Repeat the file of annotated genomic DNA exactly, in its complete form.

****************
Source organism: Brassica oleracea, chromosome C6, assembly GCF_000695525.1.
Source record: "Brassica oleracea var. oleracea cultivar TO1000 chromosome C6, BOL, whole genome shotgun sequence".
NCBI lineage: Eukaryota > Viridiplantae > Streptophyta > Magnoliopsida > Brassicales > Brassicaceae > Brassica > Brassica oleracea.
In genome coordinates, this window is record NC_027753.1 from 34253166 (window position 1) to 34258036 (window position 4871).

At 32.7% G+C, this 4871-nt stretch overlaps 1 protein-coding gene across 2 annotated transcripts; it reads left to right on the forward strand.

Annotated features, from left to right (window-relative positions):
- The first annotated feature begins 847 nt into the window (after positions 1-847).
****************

Source organism: Brassica oleracea, chromosome C6, assembly GCF_000695525.1.
Source record: "Brassica oleracea var. oleracea cultivar TO1000 chromosome C6, BOL, whole genome shotgun sequence".
NCBI lineage: Eukaryota > Viridiplantae > Streptophyta > Magnoliopsida > Brassicales > Brassicaceae > Brassica > Brassica oleracea.
In genome coordinates, this window is record NC_027753.1 from 34253166 (window position 1) to 34258036 (window position 4871).

At 32.7% G+C, this 4871-nt stretch overlaps 1 protein-coding gene across 2 annotated transcripts; it reads left to right on the forward strand.

Annotated features, from left to right (window-relative positions):
- The first annotated feature begins 847 nt into the window (after positions 1-847).